More power – more problems?

The growing capacity of offshore wind farms confronts electricity network operators with major challenges, however. Expanding the networks and establishing smart grids that can avoid bottlenecks in the energy supply are considered as key factors for the success of the energy transition.

This topic will most likely be among the top items on the conference agenda at WindEnergy Hamburg. “There is vigorous government support for expanding offshore wind energy, but the politics surrounding grid access and grid connections, in particular hybrid grid connections, is complicated. It is essential to resolve the cost-sharing issue as soon as possible. Otherwise EU risks losing investments,” says WindEurope CEO Giles Dickson. The European Wind Energy Association will be involved in the programme on the Energy Transition Stage in Hall B6, among other activities.

 

All in all, 150 conferences and panel discussion are planned for WindEnergy Hamburg, covering topics such as grid connections, finance, equipment technology, regulatory matters, supply chains, digitalisation/AI and project planning. The stages will be accessible to trade fair attendees free of charge. “International cooperation, dialogue and fair competition will always be the foundation of the energy transition. We want to contribute to this through our concept of open, freely accessible conferences without any extra costs for attendees,” says Arnheim.

 

 

About WindEnergy Hamburg

Every two years one of the most fascinating industries meets for the leading global networking event for wind energy: At WindEnergy Hamburg, which takes place right in the heart of the vibrant northern German port city, around 1,500 companies from 40 countries present their innovations and solutions in ten exhibition halls to up to 40,000 visitors from 100 different nations. Covering 73,500 m² across the exhibition campus, equipment manufacturers and suppliers representing all stages of the onshore and offshore wind energy value chain provide a comprehensive overview of the market. The trade fair is accompanied by conference sessions where top-ranking experts address the industry's current key topics. The WindEnergy Hamburg team develop this programme jointly with their partners, including the Global Wind Energy Council (GWEC), the European organisation WindEurope, the national industry associations VDMA and BWE, leading industry media, and companies from the wind energy sector. From 24 until 27 September 2024, all conference sessions will take place free of charge on five open stages located inside the exhibition halls.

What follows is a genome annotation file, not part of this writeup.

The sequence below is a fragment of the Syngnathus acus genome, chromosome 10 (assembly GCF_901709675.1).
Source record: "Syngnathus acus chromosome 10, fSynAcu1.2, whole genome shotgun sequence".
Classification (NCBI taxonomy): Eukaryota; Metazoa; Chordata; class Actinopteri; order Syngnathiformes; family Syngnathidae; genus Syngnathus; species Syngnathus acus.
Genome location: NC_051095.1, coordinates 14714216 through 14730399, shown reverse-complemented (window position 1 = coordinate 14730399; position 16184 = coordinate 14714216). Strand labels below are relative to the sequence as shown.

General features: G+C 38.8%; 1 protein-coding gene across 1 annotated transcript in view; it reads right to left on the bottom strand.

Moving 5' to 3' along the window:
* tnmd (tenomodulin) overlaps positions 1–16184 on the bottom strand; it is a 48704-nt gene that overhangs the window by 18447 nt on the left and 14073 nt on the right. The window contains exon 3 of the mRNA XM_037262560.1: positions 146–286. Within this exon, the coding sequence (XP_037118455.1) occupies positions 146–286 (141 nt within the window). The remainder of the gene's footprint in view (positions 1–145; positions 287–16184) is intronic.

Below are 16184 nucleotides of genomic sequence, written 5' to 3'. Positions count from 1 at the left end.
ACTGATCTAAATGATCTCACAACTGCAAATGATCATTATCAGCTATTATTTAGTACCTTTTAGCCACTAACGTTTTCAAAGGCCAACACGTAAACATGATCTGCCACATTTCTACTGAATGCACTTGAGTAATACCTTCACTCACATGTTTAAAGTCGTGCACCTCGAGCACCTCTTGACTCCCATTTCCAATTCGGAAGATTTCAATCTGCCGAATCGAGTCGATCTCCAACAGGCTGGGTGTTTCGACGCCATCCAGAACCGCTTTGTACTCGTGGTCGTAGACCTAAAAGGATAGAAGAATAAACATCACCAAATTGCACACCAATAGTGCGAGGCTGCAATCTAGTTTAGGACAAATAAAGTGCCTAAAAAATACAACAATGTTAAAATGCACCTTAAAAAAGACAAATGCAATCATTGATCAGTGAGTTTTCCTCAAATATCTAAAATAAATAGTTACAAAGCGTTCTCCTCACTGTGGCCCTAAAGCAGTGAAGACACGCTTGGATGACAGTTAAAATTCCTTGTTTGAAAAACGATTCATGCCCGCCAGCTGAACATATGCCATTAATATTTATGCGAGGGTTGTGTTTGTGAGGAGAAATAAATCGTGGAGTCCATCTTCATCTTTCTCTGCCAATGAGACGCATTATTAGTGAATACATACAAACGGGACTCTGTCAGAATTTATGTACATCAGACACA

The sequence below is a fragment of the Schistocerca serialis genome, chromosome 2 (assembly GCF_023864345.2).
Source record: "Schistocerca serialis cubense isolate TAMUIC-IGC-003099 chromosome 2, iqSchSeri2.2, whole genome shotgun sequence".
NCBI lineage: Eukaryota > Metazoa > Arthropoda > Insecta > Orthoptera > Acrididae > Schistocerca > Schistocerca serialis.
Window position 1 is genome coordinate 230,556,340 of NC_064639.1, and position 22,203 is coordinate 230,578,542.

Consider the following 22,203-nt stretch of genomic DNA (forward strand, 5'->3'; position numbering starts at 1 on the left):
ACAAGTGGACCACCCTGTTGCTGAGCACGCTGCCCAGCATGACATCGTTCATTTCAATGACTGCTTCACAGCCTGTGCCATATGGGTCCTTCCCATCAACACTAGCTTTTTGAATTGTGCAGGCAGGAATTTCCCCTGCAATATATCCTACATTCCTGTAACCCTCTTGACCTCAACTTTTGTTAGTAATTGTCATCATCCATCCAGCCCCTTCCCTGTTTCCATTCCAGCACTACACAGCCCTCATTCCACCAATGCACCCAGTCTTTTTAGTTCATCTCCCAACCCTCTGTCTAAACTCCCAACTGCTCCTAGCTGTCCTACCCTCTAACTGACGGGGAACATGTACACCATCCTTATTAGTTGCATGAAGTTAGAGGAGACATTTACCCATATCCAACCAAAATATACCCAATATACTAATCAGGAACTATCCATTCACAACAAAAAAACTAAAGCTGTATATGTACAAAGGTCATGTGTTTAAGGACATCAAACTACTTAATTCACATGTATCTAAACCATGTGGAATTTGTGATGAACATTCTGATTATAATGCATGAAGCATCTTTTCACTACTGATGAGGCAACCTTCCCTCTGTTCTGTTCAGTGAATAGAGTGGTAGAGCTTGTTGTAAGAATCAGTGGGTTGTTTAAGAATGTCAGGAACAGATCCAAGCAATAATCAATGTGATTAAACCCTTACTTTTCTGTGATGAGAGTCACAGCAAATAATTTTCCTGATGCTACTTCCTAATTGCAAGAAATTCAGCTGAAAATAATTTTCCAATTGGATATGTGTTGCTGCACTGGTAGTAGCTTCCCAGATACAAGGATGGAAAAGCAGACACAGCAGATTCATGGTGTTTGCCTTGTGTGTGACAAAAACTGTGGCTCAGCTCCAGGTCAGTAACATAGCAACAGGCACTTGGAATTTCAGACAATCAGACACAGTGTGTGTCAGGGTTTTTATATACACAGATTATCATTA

Further information can be found on the website windenergy.com as on the WindEnergy Hamburg LinkedIn-Channel.

Press Releases: https://www.windenergyhamburg.com/news-topics/press/press-releases

 

Contact

Uta Westermann
PR Manager
T. +49 40 3569-2098
Uta Westermann